What can it lead to?

This course has successfully launched students into careers with a huge range of organisations involved in investigating and interpreting the Middle Ages, including English Heritage, National Trust, archives, libraries, museums, galleries, publishing companies, television companies and the media. See what our graduates have to say about the course.

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Environmental problems are indisputably a part of the contemporary political landscape. Societies across the globe increasingly confront innumerable and often inter-related environmental challenges ranging from climate change and loss of biodiversity to local conflicts about land-use. Read more

Overview

Environmental problems are indisputably a part of the contemporary political landscape. Societies across the globe increasingly confront innumerable and often inter-related environmental challenges ranging from climate change and loss of biodiversity to local conflicts about land-use. Each of these challenges has political, economic, cultural and ethical dimensions; each provides an opportunity to rethink longstanding debates and opens up new fields of political enquiry.

SPIRE’s Masters in Environmental Politics has run since 1996 and is taught by some of the most prominent figures in the field. The course is designed for people who wish to understand and analyse the wide range of political and policy questions thrown up by increasingly complicated environmental problems. It has attracted students from all over the UK, the EU and the world. The international mix of students and staff adds greatly to the nature of discussion and learning.

Keele University has an unrivalled reputation for its work in Environmental Politics, with internationally recognised experts in various fields of social science environmental research particularly in the fields of sociology, political theory, economics, international relations, environmental ethics and public policy. Our interdisciplinary approach, together with a large and active research community on environmental issues within Keele, contributes to a thriving intellectual culture of which you can expect to be a part as an Environmental Politics student.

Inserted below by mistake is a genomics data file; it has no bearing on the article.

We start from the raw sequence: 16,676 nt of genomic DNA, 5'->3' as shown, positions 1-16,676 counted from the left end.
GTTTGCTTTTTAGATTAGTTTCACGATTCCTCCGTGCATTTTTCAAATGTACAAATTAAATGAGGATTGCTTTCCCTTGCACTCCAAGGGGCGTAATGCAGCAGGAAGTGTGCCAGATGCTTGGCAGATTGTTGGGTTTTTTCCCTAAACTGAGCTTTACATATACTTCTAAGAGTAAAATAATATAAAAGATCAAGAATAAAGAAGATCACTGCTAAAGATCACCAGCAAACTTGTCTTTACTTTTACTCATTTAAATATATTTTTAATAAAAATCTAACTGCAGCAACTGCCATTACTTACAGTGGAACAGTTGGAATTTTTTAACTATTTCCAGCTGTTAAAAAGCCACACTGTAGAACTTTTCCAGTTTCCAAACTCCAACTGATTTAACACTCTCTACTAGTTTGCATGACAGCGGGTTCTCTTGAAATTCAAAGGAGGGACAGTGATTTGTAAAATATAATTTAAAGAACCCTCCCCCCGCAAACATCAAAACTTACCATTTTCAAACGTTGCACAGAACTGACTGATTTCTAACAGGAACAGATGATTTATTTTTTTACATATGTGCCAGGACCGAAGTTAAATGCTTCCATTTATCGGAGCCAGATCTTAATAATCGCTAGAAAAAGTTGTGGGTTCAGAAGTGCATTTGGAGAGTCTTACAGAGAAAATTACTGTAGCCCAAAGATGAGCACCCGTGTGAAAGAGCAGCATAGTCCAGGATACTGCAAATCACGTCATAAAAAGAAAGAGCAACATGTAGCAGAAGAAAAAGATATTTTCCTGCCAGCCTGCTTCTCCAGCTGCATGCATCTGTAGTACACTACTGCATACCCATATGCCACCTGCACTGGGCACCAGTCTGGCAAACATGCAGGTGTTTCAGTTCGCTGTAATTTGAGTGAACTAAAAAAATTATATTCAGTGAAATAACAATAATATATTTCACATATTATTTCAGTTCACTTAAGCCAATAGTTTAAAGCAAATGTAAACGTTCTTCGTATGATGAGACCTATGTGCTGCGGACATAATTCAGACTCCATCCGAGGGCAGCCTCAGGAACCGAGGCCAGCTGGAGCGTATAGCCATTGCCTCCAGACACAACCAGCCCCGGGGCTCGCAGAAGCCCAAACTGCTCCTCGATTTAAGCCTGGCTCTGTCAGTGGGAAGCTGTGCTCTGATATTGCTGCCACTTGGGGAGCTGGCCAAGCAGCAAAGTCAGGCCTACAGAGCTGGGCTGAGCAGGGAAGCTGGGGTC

The course is taught over a 12 month period (September-September; January-January). It is available as a full-time and/or part-time mode of study. Students completing the course have gone on to a variety of careers in the public, private and voluntary sectors.

See the website https://www.keele.ac.uk/pgtcourses/environmentalpolitics/

Course Aims

The aim of the MA/MRes in Environmental Politics is to provide you with an intensive period of study in which to learn about environmental politics and policy in a systematic and critical manner. It aims to provide you with a foundation in the theoretical and practical dimensions of this challenging, interdisciplinary field. In addition to your core modules for the MA/MRes, we recommend that you take our Dimensions of Environmental Politics module, which introduces five key fields of political inquiry in relation to the environment. It looks at: green political theory; the political sociology of the environment; the environment and public policy; environment and political economy; and international environmental politics. Your other chosen elective modules and your dissertation project give a broad scope in which to pursue specific environmental topics of your own choosing.

Course Content

Taught masters programmes require satisfactory completion of at least 180 credits, made up of 6 taught module (120 credits) plus a 15,000 word dissertation (60 credits). The MA and MRes programmes differ in that the MA programme contains more subject-specific modules and less research training, while the MRes programme contains more research training, in preparation for a research career or for undertaking a research degree such as a PhD.

MA
• Power, Knowledge and the World (30 credits)
• Perspectives in Politics and International Relations (30 credits)